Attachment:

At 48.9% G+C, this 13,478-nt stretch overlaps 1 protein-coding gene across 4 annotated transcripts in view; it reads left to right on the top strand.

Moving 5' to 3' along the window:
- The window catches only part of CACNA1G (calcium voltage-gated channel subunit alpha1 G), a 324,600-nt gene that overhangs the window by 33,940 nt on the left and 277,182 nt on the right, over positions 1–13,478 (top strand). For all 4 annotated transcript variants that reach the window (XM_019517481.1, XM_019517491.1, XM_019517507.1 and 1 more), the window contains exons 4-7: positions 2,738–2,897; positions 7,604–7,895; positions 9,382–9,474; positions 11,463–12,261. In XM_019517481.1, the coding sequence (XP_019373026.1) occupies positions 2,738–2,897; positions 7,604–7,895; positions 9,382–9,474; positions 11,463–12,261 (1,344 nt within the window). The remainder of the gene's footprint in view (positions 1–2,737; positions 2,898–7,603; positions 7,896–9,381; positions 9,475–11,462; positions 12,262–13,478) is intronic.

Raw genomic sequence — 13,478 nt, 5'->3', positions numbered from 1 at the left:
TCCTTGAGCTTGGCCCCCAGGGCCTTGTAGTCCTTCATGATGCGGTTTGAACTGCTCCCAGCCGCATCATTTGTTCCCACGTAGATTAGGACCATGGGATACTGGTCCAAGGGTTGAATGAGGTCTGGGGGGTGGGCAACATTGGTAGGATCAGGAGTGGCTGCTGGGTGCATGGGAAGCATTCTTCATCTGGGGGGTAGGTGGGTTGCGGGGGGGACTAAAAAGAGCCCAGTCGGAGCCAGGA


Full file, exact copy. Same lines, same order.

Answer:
At 48.9% G+C, this 13,478-nt stretch overlaps 1 protein-coding gene across 4 annotated transcripts in view; it reads left to right on the top strand.

Moving 5' to 3' along the window:
- The window catches only part of CACNA1G (calcium voltage-gated channel subunit alpha1 G), a 324,600-nt gene that overhangs the window by 33,940 nt on the left and 277,182 nt on the right, over positions 1–13,478 (top strand). For all 4 annotated transcript variants that reach the window (XM_019517481.1, XM_019517491.1, XM_019517507.1 and 1 more), the window contains exons 4-7: positions 2,738–2,897; positions 7,604–7,895; positions 9,382–9,474; positions 11,463–12,261. In XM_019517481.1, the coding sequence (XP_019373026.1) occupies positions 2,738–2,897; positions 7,604–7,895; positions 9,382–9,474; positions 11,463–12,261 (1,344 nt within the window). The remainder of the gene's footprint in view (positions 1–2,737; positions 2,898–7,603; positions 7,896–9,381; positions 9,475–11,462; positions 12,262–13,478) is intronic.

Raw genomic sequence — 13,478 nt, 5'->3', positions numbered from 1 at the left:
TCCTTGAGCTTGGCCCCCAGGGCCTTGTAGTCCTTCATGATGCGGTTTGAACTGCTCCCAGCCGCATCATTTGTTCCCACGTAGATTAGGACCATGGGATACTGGTCCAAGGGTTGAATGAGGTCTGGGGGGTGGGCAACATTGGTAGGATCAGGAGTGGCTGCTGGGTGCATGGGAAGCATTCTTCATCTGGGGGGTAGGTGGGTTGCGGGGGGGACTAAAAAGAGCCCAGTCGGAGCCAGGA